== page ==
Every year of my husband’s childhood, he received a tool for Christmas.
Sure, there were toys, games, and sweaters, but there was always a tool or two to round everything out. His dad was a firm believer in giving useful gifts- and not just any ol’ tool that would break and need to be bought again- but good, quality tools that would grow with him. The thought was that by the time he reached adulthood, he would have acquired both a hefty tool supply, and the skills needed to use them.
Throughout the year, his dad would pull him alongside for projects. Over the years they built a deck, remodeled a bathroom, built a play house in the backyard. Through these and many other small projects along the way, he gained confidence and skills that have impacted his life far beyond just the ability to build great things.
We have tried to continue this tradition with our own kids, building up their little stockpiles of tools, bit by bit. Each year they get a new tool, and they spend that year learning how to use it well.
There’s a lot of finesse that goes in to learning how to use a tool. A great tool is just a start- you also need patience, skill, technique, and strength. And because of that, we believe that tools give our kids more than just a neat gift.
Here are some of the great ways that tools can help shape kids:
- Build self-control: Frustration and anger paired with tools leads to broken projects and mess, not beautiful things. As they learn this truth, they find that they are able to slow down, to breathe deep when they are frustrated, to try it again if it isn’t going well, rather than push through and break a blade.
- Teach planning and logic: Each project must be thought through ahead of time, planned out, and then crafted. If you skip ahead and don’t plan those steps, the project will not turn out well.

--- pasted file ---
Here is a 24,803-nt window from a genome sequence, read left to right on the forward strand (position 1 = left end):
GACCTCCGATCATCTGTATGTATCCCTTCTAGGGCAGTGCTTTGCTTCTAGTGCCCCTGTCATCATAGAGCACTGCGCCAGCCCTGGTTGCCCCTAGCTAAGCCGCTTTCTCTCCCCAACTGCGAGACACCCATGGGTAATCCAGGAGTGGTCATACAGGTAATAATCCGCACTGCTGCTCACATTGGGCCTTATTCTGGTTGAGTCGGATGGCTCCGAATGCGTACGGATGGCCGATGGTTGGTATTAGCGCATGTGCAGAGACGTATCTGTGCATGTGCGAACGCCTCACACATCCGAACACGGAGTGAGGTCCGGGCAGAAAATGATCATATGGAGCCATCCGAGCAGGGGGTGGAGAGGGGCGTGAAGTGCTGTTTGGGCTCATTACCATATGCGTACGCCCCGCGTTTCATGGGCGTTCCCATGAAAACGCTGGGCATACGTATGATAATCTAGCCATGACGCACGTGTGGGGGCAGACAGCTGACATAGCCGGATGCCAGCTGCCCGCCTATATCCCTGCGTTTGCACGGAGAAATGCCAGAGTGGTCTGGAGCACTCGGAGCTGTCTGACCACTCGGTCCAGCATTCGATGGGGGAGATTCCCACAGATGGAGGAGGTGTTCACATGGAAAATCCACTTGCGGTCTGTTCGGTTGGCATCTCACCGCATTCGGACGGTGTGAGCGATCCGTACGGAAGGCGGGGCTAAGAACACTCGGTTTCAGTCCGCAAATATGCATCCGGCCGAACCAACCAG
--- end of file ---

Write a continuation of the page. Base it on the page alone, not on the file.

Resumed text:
- Empower and Encourage: When kids learn that they can wield their growing strength to build (rather than just destroy), it gives them a whole new sense of strength.
- Aid in visualizing: When you start learning how to create parts and put things together, you start looking at everything differently. Instead of just looking at something for what it is, you start seeing with a dynamic view, pulling it apart mentally. You begin wondering how something was made, and what steps were needed to get there.
- Increase perseverance: Great things are not made in one session, and must be picked up over many days. It goes against the grain of instant-gratification and produces satisfaction in work invested.
- Deepen respect: for what it takes to really make something. Since our kids have been making things, they are not only kinder to the craftsmanship of others, but have a greater ability to marvel at the work that went into something.
So, where can we start with tools?
Below is a list of tools that would be great for kids who are just learning to work with wood. These are great because they allow kids to get a big “bang for their buck” but are also relatively safe. Of course, you would not need to invest in all of these right off the bat. You could easily begin with one or two, and add to their tool chest over time.
Spoke Shave: (~$15, Prime)
Use: Spoke shaves can be used to shape all kinds of things. You can use them to soften corners, round edges over, form fit a handle on a toolbox, or even shape things like handles or spoons.
Skill: A fundamental of woodworking is understanding grain, and a spoke shave can be like a tutor in this respect. A spoke shave is like a miniature hand plane, meaning it helps kids to quickly learn how to cut with the grain rather than against the grain. Its simple design allows you to “feel” the grain like nothing else.